Friday, June 13, 2014

Movie review: "Edge of Tomorrow" is a deeper action movie

            I don’t think it coincidental that Edge of Tomorrow was released in the U.S. on the 70th anniversary of D-Day.
            Let me explain: Edge of Tomorrow, adapted from Hiroshi Sakurazaka’s 2004 light novel, All You Need is Kill (I know, weird title), begins with a montage of news coverage—both fake and real-life—of aliens crashing into Germany and beginning a full-scale war against humanity. We’ve only just begun to actually fight back against these aliens, dubbed Mimics, thanks to that well-known sci-fi trope called armored power-suits. By the time the film actually starts, the United Defense Forces have planned an endgame called Operation Downfall, where the UDF will work together to basically box in the Mimics in Europe with the aid of Russian and Chinese forces.
            Now think about it: an enemy from Germany that completely sweeps most of Europe and has been unstoppable. To continue the WWII parallels, the plot really begins in London, where the UDF is holding the Mimics at the English Channel. The UDF is supposed to invade France, and to top it off even further, the battle itself strongly resembles the Invasion of Normandy; establishing shots have airships flying over a gray beachfront, dropping soldiers into the thick of it. We follow the soldiers as they fall to earth and as they march into a hellish crossfire against a faraway enemy. Foxholes also appear as precious cover against the merciless onslaught.
            If nothing else, these opening scenes are a nice little homage to one of history’s most famous battles and a great visual touch. But beyond that, Edge of Tomorrow fights its own very different war. That war is fought by Major William Cage (Tom Cruise), an American officer and UDF spokesman who has never seen a day of combat in his life. That doesn’t stop General Brigham (a literal stiff-upper-lipped Brendan Gleeson) from sending him to the front lines to cover the invasion. One ill-attempted escape later and Cage is sent to Heathrow Airport under the command of Master Sergeant Farell, a funny-as-all-get-out Bill Paxton. Seriously, you can’t help but laugh every time the dude shows up.
            Despite his best efforts, Cage is sent to the front lines, and director Doug Liman treats the battle as a losing affair: Soldiers die frequently, many from the gyrating masses of tendrils that are the Mimics. The musical score and the shaky camera reflect Cage’s confusion and the soldiers’ desperation. Cage manages one kill before a blue-hued Alpha Mimic assaults him. A quickly-grabbed mine kills the Alpha but also Cage. The camera lingers on his burned-out face covered in Alpha blood…
            …and then jump cuts back to Cage waking up at Heathrow Airport the day before the invasion, screaming. He figures out that he’s stuck in a time loop that resets his day every time he dies. He eventually grows into a better soldier going through the loop. Then he encounters the highly-decorated Sergeant Rita Vrataski (Emily Blunt), also known amongst soldiers as the “Fullmetal Bitch” (Dang). Turns out she went the same thing that Cage is going through and together, they resolve to decide make Cage even better so that they can escape the loop and end the Mimic threat.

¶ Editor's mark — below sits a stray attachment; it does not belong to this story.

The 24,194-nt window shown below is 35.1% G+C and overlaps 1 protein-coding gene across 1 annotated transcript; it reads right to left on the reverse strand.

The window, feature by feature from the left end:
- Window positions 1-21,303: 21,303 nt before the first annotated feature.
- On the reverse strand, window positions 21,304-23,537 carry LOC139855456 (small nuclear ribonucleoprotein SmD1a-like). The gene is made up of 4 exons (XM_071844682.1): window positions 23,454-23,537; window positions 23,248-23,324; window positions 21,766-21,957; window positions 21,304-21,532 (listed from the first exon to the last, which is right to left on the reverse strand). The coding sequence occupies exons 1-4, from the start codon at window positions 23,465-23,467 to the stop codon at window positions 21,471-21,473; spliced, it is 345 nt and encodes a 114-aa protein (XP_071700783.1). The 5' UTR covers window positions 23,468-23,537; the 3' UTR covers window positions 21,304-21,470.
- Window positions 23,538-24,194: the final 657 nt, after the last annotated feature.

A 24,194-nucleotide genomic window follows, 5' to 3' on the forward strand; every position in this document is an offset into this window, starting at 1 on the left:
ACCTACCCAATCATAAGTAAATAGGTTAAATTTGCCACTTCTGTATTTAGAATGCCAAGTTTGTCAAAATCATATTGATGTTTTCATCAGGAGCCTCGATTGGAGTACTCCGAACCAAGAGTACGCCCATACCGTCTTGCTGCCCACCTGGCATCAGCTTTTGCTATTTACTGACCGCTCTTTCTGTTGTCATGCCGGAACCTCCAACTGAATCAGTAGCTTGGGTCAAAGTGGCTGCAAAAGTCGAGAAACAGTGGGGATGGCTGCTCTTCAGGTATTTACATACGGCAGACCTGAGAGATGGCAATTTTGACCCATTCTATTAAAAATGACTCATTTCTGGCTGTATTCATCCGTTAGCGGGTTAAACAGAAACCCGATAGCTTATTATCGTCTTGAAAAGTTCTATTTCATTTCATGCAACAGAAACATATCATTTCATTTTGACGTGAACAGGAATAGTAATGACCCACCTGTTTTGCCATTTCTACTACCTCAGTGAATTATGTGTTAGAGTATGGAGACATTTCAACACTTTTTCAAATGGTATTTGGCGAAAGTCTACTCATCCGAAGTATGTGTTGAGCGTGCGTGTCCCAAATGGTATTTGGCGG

This is actually a deviance from the original novel, which was more of a character study of the two warriors. The film probably would have been more interesting if it centered more on Cage and Rita’s relationship than on them trying to escape their fate. Still, the script is a fine one, not slowing down because of the loop and even surprising when it becomes clear that Cage has already experienced the events unfolding. To give the writers further credit, they give Cage and Rita a few quiet moments in-between the fights to further develop them. Which is good, because Rita struck me as a flat character in contrast to Cage, who goes slowly from a smooth-talking coward to a tenacious and confident warrior.
Cruise handles Cage's character development very well while not rushing it, and Blunt embodies Rita’s extreme toughness very well while giving us subtle hints at a much more sensitive interior. Together, they form an unrelenting team in some slick and thrilling action scenes, with Rita brandishing a sword that will be familiar to Final Fantasy VII fans.
            With all this dying going on, you might think Edge of Tomorrow is too serious for its own good. Fortunately, there’s enough comedy peppered here and there to balance it out. In addition to Paxton’s one-liners, Cruise keeps Cage just green enough to warrant some funny reactions. This, when paired next to Blunt’s Rita, leads to one hilarious conversation between the two. One of my favorite moments is after Cage has looped a few times. He’s getting the hang of his suit, he’s courageously running toward the enemy, the music swells to that victorious heroic tune…and then Cage gets run over by a truck! (He does learn, of course.)
            While the writing is good throughout the film, I had mixed feelings about the ending. I won’t spoil it, but I will say it is a happy ending. And that’s the problem. On the one hand, after what Cage and Rita go through, you might think they deserve a happy ending. On the other hand, I felt that the ending devalued everything the story was about, which is perseverance, maturing into a better person, and overcoming great odds. And frankly, I also thought the writers (or the studio executives) just pulled it out of their rear ends. I’ll leave that up to the viewers to judge.
            In the end, Edge of Tomorrow did something I thought I’d never do: Call an action movie “heartfelt”. It didn't exactly tug at my heartstrings, but I found myself actually becoming more attached to the characters and their struggle. And in an age of bigger and flashier blockbusters, characters you can feel for are a rare and welcome thing.

Final rating: 8 bags of popcorn out of 10. Director: Doug Liman. Screenplay: Christopher McQuarrie, Jez Butterworth, and John-Henry Butterworth. Starring: Tom Cruise, Emily Blunt, Bill Paxton, and Brendan Gleeson.

Wednesday, May 21, 2014

Movie review: New "Godzilla" has great monster but a sluggish pace

Poster courtesy Rotten Tomatoes.